Elsa Charretier is best-known for her work on DC's Starfire and Marvel's The Unstoppable Wasp, but she got her start with the creator-owned The Infinite Loop - and her ultimate goal is an infinite loop back into more creator-owned work... but with a few stops at the Big Two, some Star Wars stories, and adaptating a series of classic George R.R. Martin novellas.
This week, Charretier is finishing up the OGN adaptation of Martin and Lisa Tuttle's Windhaven novellas for Bantam, while balancing co-writing The Infinite Loop sequel at IDW Publishing, and co-writing/drawing part of the Star Wars: Forces of Destiny.
That sounds like a big workload, huh? Charretier would agree with you, but she took time out to talk with Newsarama about her work, her time-management, and her long-term goals in the industry.
Newsarama: Elsa, first question - what's on your drawing board right this moment?
Elsa Charretier: Chris, today I’m pencilling a couple pages from Windhaven, from the epilogue actually. It’s mostly talking heads, but the dialogue is really moving and there’s a lot to do with body language and facial expression.
Nrama: You recently finished up The Unstoppable Wasp at Marvel, and you're doing several projects - co-writing The Infinite Loop 2, writing some Star Wars stories, and also drawingthe aforementioned Windhaven for George R.R. Martin and Lisa Tuttle. Did I miss anything?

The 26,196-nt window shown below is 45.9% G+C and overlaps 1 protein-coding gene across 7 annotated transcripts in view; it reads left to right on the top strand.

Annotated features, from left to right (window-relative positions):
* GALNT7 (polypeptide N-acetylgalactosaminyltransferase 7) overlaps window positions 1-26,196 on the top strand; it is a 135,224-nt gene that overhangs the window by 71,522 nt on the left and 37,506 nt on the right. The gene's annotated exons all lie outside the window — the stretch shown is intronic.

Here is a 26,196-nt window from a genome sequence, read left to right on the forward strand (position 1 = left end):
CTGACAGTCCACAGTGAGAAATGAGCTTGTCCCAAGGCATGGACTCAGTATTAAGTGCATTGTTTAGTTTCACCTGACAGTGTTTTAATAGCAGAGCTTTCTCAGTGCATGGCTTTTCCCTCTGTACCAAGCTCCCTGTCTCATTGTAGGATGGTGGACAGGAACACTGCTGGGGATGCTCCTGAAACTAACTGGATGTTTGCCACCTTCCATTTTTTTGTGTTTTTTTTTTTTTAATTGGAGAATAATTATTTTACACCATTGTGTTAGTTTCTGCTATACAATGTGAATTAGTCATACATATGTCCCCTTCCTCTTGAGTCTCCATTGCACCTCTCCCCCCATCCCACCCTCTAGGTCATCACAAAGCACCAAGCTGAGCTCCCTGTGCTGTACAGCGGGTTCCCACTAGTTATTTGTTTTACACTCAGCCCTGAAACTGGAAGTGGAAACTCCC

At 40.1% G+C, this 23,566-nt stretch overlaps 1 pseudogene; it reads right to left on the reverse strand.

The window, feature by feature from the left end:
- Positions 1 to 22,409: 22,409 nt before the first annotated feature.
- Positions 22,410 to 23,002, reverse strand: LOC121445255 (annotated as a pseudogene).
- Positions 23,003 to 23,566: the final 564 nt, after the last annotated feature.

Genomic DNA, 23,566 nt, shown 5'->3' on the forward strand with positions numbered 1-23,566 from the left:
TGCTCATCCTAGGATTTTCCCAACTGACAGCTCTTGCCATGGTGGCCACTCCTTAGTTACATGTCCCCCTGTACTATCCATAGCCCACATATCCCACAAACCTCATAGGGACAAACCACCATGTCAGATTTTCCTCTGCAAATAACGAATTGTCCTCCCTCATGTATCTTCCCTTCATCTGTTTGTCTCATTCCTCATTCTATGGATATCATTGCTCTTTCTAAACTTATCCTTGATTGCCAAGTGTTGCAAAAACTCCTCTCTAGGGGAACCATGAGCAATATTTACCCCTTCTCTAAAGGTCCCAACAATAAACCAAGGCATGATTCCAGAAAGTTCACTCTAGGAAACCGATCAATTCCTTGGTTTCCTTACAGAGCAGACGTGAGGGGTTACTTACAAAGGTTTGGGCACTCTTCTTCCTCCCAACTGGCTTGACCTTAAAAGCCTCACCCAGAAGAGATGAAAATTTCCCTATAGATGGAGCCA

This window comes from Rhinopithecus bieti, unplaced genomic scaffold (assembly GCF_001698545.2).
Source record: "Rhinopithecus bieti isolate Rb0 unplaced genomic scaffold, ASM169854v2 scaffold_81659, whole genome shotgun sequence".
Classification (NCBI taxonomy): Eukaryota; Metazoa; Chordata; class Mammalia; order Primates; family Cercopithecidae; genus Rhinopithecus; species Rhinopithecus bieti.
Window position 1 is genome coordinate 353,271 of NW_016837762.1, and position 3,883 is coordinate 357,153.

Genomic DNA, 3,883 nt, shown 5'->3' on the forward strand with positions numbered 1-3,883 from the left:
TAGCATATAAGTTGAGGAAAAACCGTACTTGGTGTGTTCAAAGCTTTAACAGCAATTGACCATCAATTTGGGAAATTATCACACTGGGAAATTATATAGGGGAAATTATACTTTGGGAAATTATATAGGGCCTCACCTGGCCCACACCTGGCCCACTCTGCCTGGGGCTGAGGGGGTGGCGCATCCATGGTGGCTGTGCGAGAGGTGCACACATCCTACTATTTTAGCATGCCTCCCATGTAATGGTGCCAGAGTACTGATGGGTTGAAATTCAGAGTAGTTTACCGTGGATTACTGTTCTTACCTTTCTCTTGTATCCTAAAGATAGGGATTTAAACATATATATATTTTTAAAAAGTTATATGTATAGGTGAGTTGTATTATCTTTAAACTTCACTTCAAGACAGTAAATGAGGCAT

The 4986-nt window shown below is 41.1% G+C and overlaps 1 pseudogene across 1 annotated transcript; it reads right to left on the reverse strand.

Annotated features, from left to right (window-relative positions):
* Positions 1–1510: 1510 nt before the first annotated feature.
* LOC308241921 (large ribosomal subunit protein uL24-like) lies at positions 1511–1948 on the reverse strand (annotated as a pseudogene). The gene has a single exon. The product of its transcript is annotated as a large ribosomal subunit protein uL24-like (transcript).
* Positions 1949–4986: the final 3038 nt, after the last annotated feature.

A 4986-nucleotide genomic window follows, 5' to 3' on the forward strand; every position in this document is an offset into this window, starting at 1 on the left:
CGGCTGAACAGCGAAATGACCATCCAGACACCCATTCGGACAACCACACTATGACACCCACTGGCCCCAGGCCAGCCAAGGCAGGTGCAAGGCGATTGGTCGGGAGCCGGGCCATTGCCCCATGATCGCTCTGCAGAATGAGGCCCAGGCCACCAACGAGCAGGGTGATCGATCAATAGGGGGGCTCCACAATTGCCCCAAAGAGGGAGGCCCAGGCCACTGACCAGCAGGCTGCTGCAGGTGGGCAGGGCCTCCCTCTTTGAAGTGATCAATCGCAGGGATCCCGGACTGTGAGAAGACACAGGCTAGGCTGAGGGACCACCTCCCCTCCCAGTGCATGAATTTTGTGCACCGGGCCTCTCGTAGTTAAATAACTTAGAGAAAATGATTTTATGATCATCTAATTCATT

Charretier: That’s pretty much it. I did co-write another creator-owned mini-series that should be announced very soon, but we’ve recently finished the run. We still have another issue of The Infinite Loop 2 to write, and that’ll be the end of this volume, but right now, I’m knee-deep into Star Wars. Which is the best thing ever, as you can imagine.
Nrama: How do you juggle all these projects, in a time-management sense?
Charretier: It’s a balance I’m still trying to figure out. Admittedly, I pushed myself a little too much these past few months and I’m glad to be back at a level that’s more reasonable, and that makes the creative process much more enjoyable.
But to go a bit more into depth about the management of this all : basically, when I have a script in, I know that I need about 15 days to complete it- I did do 11 days on a couple Starfire issues, because I had so much work, but I was completely wiped by the end of it.
My Google Calendar is always open and I keep a constant eye on it. So what I’ll do is take the due date for the issue, subtract two or threedays to give myself some leg room and because editors are extra happy if you turn in a day or two early, and write it down. I back up 15 days and put down my starting date. When that day comes, the project gets my full attention, I don’t let anything come in the way, otherwise I get distracted and it shows on the work. From 7:30a.m.to 5:30p.m., that’s all I do. Then I work out, and back to work at about 7p.m., and that’s when I’ll do the other stuff : layouts, cover thumbnails, interviews, emails, pack up the Etsy store orders, making sure everything’s on track for the various projects…